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      Sympathetic Activity and Blood Pressure Pattern in Autosomal Dominant Polycystic Kidney Disease Hypertensives

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          Abstract

          To study the potential role of sympathetic activity in the pathogenesis of arterial hypertension associated with autosomal dominant polycystic kidney disease (ADPKD) and to analyze its relationship with 24-hour blood pressure pattern, plasma catecholamines and 24-hour ambulatory blood pressure monitoring were evaluated in 30 ADPKD hypertensive patients (of which 17 without and 13 with renal failure) and in 50 essential hypertensives. The groups were matched for sex, body mass index, known duration of hypertension, and clinic blood pressure. Plasma catecholamines, determined in resting position, were higher in ADPKD patients without renal failure than in essential hypertensives. Nighttime diastolic blood pressure was higher and the percentage day-night difference in mean blood pressure was lower in hypertensives with ADPKD compared to patients with essential hypertension. Blood pressure was significantly correlated with plasma noradrenaline in ADPKD patients, independently of renal function. No significant differences were observed between ADPKD patients with and without renal failure, with respect to plasma catecholamines, 24-hour daytime and nighttime ambulatory blood pressures and the percentage day-night difference in mean blood pressure.

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          Most cited references 4

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          Clinical relevance of nighttime blood pressure and of daytime blood pressure variability.

          The purpose of this study was to assess whether hypertensive target organ damage is related to average nighttime blood pressure (BP) and to BP variability. Sixty-seven normotensive subjects and 171 borderline, 309 mild, 140 moderate, and 41 severe hypertensive patients were studied with noninvasive ambulatory BP monitoring. Each subject was assigned a target organ damage score of 0 to 5 on the basis of funduscopic changes and degree of left ventricular hypertrophy calculated from electrocardiogram and chest roentgenogram. When the 728 subjects were subdivided into five classes of increasing daytime BP, in each class a significantly higher degree of target organ damage was present in the subjects with higher nighttime diastolic BP. A similar, although nonsignificant, trend was observed in the subjects with higher nighttime systolic BP. In particular, higher nighttime BP levels were accompanied by a more severe degree of left ventricular hypertrophy. As for variability, subjects with higher daytime systolic BP SD, but not with higher daytime diastolic SD, displayed a more severe degree of target organ damage; this was accounted for by a higher degree of retinal abnormalities. The association between target organ damage and systolic BP SD was present both in men and women, while that with nighttime BP was present only in men. No relationship was found between degree of cardiovascular complications and peaks of pressure. These results suggest that a reduced day-night BP difference and an increased daytime BP variability, evaluated as the SD, are associated with a higher degree of hypertensive cardiovascular complications. Whether this BP profile is the cause or the consequence of target organ damage remains to be established.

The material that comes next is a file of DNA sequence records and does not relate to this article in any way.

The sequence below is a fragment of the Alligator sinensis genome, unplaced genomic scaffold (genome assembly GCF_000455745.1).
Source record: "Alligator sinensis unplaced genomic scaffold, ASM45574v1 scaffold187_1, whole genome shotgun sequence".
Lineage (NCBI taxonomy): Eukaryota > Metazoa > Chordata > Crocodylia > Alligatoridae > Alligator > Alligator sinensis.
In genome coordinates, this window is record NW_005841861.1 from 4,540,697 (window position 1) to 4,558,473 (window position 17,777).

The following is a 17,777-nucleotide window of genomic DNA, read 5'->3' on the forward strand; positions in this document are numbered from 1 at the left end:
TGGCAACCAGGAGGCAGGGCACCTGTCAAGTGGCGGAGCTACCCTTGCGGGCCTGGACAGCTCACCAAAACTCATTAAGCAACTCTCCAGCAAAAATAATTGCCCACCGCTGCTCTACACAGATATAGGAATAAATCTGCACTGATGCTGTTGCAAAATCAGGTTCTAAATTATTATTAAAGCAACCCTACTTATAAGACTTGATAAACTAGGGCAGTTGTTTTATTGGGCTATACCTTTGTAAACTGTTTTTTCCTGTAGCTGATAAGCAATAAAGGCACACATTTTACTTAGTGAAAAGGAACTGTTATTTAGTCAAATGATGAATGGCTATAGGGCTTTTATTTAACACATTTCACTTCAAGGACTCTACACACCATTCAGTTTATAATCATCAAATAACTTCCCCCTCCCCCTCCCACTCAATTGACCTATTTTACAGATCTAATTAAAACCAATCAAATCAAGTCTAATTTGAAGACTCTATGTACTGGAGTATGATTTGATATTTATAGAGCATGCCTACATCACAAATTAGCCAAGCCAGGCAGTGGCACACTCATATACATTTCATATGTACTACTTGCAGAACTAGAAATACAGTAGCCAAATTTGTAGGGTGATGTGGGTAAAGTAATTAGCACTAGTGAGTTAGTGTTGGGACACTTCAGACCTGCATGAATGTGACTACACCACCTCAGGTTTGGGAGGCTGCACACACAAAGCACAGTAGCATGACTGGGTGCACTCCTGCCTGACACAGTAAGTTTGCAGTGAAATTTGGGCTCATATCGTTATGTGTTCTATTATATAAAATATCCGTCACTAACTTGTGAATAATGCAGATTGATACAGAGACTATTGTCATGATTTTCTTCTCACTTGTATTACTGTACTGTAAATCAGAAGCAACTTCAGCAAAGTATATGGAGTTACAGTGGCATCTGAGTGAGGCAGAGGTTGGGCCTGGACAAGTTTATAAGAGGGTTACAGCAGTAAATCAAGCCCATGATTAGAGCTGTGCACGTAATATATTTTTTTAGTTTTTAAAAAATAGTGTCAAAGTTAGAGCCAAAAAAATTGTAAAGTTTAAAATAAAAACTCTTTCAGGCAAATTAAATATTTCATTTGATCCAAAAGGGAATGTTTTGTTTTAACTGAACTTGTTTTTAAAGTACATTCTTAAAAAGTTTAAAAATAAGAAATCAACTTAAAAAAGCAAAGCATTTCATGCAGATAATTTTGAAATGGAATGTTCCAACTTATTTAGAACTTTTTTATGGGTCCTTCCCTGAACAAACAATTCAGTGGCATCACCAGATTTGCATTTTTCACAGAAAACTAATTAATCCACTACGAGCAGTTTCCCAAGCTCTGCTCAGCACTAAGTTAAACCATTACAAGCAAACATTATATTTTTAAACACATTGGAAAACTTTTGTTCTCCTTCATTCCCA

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            Gender-specific cardiovascular adaptation due to circadian blood pressure variations in essential hypertension.